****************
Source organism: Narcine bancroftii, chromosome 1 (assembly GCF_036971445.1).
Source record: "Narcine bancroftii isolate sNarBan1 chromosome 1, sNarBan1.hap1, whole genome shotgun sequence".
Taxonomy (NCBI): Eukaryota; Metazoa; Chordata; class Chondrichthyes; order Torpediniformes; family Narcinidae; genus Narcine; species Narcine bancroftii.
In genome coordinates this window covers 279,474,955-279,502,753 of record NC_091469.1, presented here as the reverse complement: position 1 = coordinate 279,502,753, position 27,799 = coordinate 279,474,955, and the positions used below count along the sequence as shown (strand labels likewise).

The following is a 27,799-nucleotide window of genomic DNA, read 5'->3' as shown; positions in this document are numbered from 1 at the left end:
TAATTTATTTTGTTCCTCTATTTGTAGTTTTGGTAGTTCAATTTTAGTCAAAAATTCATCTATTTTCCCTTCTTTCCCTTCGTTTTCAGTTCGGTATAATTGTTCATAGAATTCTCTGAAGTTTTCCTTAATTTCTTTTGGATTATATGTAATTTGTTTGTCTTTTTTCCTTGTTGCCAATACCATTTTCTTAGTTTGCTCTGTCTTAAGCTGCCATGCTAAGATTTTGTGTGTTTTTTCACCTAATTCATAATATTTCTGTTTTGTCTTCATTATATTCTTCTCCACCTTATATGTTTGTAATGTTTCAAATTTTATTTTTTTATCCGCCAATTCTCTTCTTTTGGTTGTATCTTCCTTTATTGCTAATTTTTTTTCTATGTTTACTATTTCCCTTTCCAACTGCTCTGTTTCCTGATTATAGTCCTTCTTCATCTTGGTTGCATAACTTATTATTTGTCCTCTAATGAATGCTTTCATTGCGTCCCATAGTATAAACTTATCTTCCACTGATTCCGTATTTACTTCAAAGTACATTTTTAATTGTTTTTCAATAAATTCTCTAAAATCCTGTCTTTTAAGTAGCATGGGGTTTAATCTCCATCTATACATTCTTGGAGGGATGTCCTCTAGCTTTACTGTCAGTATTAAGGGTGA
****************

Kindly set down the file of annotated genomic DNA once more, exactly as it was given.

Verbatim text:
Source organism: Narcine bancroftii, chromosome 1 (assembly GCF_036971445.1).
Source record: "Narcine bancroftii isolate sNarBan1 chromosome 1, sNarBan1.hap1, whole genome shotgun sequence".
Taxonomy (NCBI): Eukaryota; Metazoa; Chordata; class Chondrichthyes; order Torpediniformes; family Narcinidae; genus Narcine; species Narcine bancroftii.
In genome coordinates this window covers 279,474,955-279,502,753 of record NC_091469.1, presented here as the reverse complement: position 1 = coordinate 279,502,753, position 27,799 = coordinate 279,474,955, and the positions used below count along the sequence as shown (strand labels likewise).

The following is a 27,799-nucleotide window of genomic DNA, read 5'->3' as shown; positions in this document are numbered from 1 at the left end:
TAATTTATTTTGTTCCTCTATTTGTAGTTTTGGTAGTTCAATTTTAGTCAAAAATTCATCTATTTTCCCTTCTTTCCCTTCGTTTTCAGTTCGGTATAATTGTTCATAGAATTCTCTGAAGTTTTCCTTAATTTCTTTTGGATTATATGTAATTTGTTTGTCTTTTTTCCTTGTTGCCAATACCATTTTCTTAGTTTGCTCTGTCTTAAGCTGCCATGCTAAGATTTTGTGTGTTTTTTCACCTAATTCATAATATTTCTGTTTTGTCTTCATTATATTCTTCTCCACCTTATATGTTTGTAATGTTTCAAATTTTATTTTTTTATCCGCCAATTCTCTTCTTTTGGTTGTATCTTCCTTTATTGCTAATTTTTTTTCTATGTTTACTATTTCCCTTTCCAACTGCTCTGTTTCCTGATTATAGTCCTTCTTCATCTTGGTTGCATAACTTATTATTTGTCCTCTAATGAATGCTTTCATTGCGTCCCATAGTATAAACTTATCTTCCACTGATTCCGTATTTACTTCAAAGTACATTTTTAATTGTTTTTCAATAAATTCTCTAAAATCCTGTCTTTTAAGTAGCATGGGGTTTAATCTCCATCTATACATTCTTGGAGGGATGTCCTCTAGCTTTACTGTCAGTATTAAGGGTGA